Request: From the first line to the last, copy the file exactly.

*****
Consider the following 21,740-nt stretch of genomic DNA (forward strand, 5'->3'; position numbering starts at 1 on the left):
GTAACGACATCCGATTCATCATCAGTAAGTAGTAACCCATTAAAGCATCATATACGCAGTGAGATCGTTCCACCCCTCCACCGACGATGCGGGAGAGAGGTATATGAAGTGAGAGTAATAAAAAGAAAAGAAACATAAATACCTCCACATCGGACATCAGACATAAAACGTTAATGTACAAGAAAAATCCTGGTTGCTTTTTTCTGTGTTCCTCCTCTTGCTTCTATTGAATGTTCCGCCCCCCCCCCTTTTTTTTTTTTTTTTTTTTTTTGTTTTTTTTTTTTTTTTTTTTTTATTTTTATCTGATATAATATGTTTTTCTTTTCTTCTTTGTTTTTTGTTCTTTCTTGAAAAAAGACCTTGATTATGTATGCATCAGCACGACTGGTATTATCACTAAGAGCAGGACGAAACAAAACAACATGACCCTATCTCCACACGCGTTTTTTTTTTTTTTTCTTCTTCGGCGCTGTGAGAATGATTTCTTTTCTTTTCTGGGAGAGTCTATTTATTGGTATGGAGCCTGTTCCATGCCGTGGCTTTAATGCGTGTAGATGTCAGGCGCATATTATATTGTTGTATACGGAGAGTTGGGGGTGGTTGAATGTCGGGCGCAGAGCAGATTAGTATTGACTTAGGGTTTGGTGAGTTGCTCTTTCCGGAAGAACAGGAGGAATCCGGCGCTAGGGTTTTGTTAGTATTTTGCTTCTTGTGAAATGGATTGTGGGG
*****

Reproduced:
Consider the following 21,740-nt stretch of genomic DNA (forward strand, 5'->3'; position numbering starts at 1 on the left):
GTAACGACATCCGATTCATCATCAGTAAGTAGTAACCCATTAAAGCATCATATACGCAGTGAGATCGTTCCACCCCTCCACCGACGATGCGGGAGAGAGGTATATGAAGTGAGAGTAATAAAAAGAAAAGAAACATAAATACCTCCACATCGGACATCAGACATAAAACGTTAATGTACAAGAAAAATCCTGGTTGCTTTTTTCTGTGTTCCTCCTCTTGCTTCTATTGAATGTTCCGCCCCCCCCCCTTTTTTTTTTTTTTTTTTTTTTTGTTTTTTTTTTTTTTTTTTTTTTATTTTTATCTGATATAATATGTTTTTCTTTTCTTCTTTGTTTTTTGTTCTTTCTTGAAAAAAGACCTTGATTATGTATGCATCAGCACGACTGGTATTATCACTAAGAGCAGGACGAAACAAAACAACATGACCCTATCTCCACACGCGTTTTTTTTTTTTTTTCTTCTTCGGCGCTGTGAGAATGATTTCTTTTCTTTTCTGGGAGAGTCTATTTATTGGTATGGAGCCTGTTCCATGCCGTGGCTTTAATGCGTGTAGATGTCAGGCGCATATTATATTGTTGTATACGGAGAGTTGGGGGTGGTTGAATGTCGGGCGCAGAGCAGATTAGTATTGACTTAGGGTTTGGTGAGTTGCTCTTTCCGGAAGAACAGGAGGAATCCGGCGCTAGGGTTTTGTTAGTATTTTGCTTCTTGTGAAATGGATTGTGGGG